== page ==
Owes as much to Art Spiegelman's "Maus" as it does to Tchaikovsky.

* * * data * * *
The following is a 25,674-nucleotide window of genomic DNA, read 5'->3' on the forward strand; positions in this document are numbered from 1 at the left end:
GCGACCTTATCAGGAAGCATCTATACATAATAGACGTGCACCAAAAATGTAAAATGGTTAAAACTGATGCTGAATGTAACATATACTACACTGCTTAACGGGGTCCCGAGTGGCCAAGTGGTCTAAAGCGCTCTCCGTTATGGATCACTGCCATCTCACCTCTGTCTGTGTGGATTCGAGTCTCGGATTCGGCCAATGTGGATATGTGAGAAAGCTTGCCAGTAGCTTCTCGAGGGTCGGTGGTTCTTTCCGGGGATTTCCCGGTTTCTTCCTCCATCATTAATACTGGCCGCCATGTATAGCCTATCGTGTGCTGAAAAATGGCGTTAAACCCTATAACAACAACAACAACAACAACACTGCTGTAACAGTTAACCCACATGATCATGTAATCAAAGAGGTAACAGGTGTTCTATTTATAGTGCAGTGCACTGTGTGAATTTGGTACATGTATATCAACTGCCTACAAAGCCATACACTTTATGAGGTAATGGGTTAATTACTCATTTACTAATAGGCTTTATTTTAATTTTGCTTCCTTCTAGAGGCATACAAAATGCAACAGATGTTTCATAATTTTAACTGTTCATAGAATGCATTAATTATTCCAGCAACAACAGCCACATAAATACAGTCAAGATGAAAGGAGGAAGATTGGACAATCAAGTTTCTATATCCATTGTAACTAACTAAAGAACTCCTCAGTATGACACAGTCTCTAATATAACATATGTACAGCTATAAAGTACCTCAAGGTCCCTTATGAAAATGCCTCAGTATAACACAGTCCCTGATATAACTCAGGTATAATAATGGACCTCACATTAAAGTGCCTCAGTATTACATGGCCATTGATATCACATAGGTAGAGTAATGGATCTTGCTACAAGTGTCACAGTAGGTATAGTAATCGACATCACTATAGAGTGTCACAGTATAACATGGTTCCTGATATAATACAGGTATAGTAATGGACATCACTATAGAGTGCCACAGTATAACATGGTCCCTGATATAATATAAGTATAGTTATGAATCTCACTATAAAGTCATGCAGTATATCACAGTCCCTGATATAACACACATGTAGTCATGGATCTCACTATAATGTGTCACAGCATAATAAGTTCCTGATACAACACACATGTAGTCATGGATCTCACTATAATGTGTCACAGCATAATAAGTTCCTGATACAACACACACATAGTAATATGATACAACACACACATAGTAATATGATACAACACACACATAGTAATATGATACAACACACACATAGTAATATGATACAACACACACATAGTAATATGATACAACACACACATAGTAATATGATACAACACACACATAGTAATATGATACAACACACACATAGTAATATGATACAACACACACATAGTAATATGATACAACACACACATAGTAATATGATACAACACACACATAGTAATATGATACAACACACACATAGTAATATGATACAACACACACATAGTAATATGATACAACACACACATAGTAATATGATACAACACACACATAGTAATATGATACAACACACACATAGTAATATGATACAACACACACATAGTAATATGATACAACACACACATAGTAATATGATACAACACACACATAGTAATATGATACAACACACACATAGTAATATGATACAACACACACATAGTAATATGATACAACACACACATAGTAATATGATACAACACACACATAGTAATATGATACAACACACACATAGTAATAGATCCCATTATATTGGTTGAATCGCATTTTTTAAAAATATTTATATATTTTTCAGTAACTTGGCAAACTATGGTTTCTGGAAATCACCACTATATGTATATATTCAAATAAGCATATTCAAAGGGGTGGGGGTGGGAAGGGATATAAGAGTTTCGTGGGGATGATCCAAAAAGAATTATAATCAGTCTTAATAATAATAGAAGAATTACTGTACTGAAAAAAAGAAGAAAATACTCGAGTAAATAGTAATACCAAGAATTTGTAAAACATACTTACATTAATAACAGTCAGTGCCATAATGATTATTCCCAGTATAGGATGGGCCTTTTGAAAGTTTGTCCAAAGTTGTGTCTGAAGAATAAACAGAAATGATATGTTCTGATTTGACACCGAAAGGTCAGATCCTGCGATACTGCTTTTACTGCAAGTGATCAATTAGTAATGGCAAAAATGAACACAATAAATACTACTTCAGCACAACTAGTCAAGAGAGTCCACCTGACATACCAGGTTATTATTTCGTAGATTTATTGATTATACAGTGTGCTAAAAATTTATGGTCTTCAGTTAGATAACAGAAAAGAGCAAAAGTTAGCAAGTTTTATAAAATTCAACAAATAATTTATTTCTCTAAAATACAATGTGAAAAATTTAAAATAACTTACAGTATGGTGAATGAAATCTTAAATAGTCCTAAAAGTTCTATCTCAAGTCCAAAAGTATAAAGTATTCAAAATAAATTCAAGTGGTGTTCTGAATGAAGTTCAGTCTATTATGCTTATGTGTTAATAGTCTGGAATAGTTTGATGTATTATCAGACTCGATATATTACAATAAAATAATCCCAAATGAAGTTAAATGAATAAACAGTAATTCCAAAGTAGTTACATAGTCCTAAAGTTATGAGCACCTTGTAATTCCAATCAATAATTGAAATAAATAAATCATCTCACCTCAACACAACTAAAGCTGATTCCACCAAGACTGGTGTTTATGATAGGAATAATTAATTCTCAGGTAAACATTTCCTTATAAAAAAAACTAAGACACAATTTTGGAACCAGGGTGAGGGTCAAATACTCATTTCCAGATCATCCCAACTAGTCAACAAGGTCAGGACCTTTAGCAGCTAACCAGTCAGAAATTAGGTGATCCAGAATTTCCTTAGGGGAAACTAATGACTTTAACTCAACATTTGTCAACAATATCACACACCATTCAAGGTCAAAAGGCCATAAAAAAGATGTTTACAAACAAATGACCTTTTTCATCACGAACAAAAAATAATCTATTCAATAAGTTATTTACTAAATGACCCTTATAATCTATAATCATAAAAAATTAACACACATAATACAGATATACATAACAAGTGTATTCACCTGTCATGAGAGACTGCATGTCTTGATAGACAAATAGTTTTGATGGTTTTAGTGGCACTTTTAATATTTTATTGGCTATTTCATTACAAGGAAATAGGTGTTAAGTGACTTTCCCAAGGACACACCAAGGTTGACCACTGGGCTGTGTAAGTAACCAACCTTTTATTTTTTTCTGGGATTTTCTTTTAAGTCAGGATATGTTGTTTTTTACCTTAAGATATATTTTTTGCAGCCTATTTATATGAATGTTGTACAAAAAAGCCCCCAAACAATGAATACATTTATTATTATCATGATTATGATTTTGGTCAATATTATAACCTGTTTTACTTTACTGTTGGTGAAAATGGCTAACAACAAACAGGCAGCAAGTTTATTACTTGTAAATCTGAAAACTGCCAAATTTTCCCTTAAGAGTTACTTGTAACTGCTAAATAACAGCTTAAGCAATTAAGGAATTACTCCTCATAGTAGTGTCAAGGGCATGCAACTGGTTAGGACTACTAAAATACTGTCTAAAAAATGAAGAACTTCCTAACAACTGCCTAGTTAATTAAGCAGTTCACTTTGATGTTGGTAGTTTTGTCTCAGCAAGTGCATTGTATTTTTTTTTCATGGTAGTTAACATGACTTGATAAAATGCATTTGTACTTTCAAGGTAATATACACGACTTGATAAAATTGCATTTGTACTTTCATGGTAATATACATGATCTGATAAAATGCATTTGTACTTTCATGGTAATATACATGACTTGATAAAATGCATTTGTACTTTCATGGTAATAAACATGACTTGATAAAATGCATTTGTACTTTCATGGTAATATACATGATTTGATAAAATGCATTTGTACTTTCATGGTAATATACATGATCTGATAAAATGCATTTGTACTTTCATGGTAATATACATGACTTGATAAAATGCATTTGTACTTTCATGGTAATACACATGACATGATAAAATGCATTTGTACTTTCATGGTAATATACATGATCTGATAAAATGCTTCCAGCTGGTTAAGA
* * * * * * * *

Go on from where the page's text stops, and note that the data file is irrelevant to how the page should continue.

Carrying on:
Seemingly predicated on the idea that nothing says “the holidays” quite like the Holocaust, “The Nutcracker in 3D” owes as much to Art Spiegelman’s “Maus” as it does to Tchaikovsky. Like the traditional ballet, Andrei Konchalovsky’s musical extravaganza has its share of tinsel and snowflakes and draws from E.T.A. Hoffman’s “The Nutcracker and the Mouse King” — except here, the mice are Nazified rats, herding the people of old Vienna into labor camps. Audience bewilderment could turn to anger, given the dire contrast between the story’s seasonal associations and what Konchalovsky has fashioned from it, which is assuredly not “Merry Christmas.”Music fans will have their own complaints: Tchaikovsky’s score, which ranks among the most beloved in the classical repertoire, has been modified into very conventional songs by Disney house lyricist Tim Rice and Konchalovsky collaborator Edward Artemiev. (They don’t stop at “The Nutcracker,” either: When the Prince, played by Charlie Rowe, sings “Life Begins Again,” auds will hear a melodic line snatched from Tchaikovsky’s Piano Concerto No. 1.) The familiarity of the music may actually be a disadvantage; the ear wants the melodies to conform to one’s memory of them, but instead they’ve been tortured into compliance with the needs of a standard movie musical. It’s Christmas in 1920s Vienna — someone early on acknowledges Sigmund Freud gliding by on ice skates — and Mary (Elle Fanning) is bright-eyed and expectant. Unhappy that her parents (Richard E. Grant, Yulia Visotskaya) are going out for the evening, she’s nevertheless thrilled that she and brother Max (Aaron Michael Drozin) will be babysat by their Uncle Albert — Einstein, naturally (Konchalovksy having suspended the time-space continuum). As played by Nathan Lane, Albert is a schnitzel-accented Santa Claus who brings gifts for Max and Mary, including what will become Mary’s most cherished possession — a mechanical wooden nutcracker (with the voice of Shirley Henderson). So far so good, until it soon becomes evident the Nutcracker is involved in a battle for world domination against the Rat King (John Turturro, wearing a platinum wig he might have borrowed from Phil Spector), who is enslaving the population with his Rat Queen mother (Frances de la Tour). Turturro’s performance is too over-the-top to be taken seriously, although there are some transformation scenes in which his teeth take on nightmarish proportions that could frighten tykes. Add to this the slave-labor elements and “Metropolis”-inspired imagery, and it’s all a lot less First Noel than Third Reich. In Spiegelman’s graphic novel, the Nazis were cats, the Jews were mice and the rats were … rats. Even still, the film’s anthropomorphic aspects seem strongly reminiscent of those in “Maus,” which, like the original “Nutcracker,” was a fairy tale with a tragic foundation. But “The Nutcracker in 3D” is too much of a burlesque to create many resounding moral echoes. Konchalovsky, the veteran Russian helmer whose films have ranged from “Runaway Train” to “Tango and Cash” (he also co-wrote “Andrei Rublev” with Andrei Tarkovsky) has been at this project for several years, and it’s clear enough that the film has been on the shelf for a while: Fanning, who makes the proceedings far more bearable than they should be, is obviously years younger than the actress who appears in the current “Somewhere.” The 3D isn’t much of a visual asset here, but it might have served as a commercial kickstart for a project that was unmistakably a labor of love, of the sort the French would call l’amour fou. Tech credits are mixed: The production design is first-rate but, not surprisingly, the music is inferior to the original.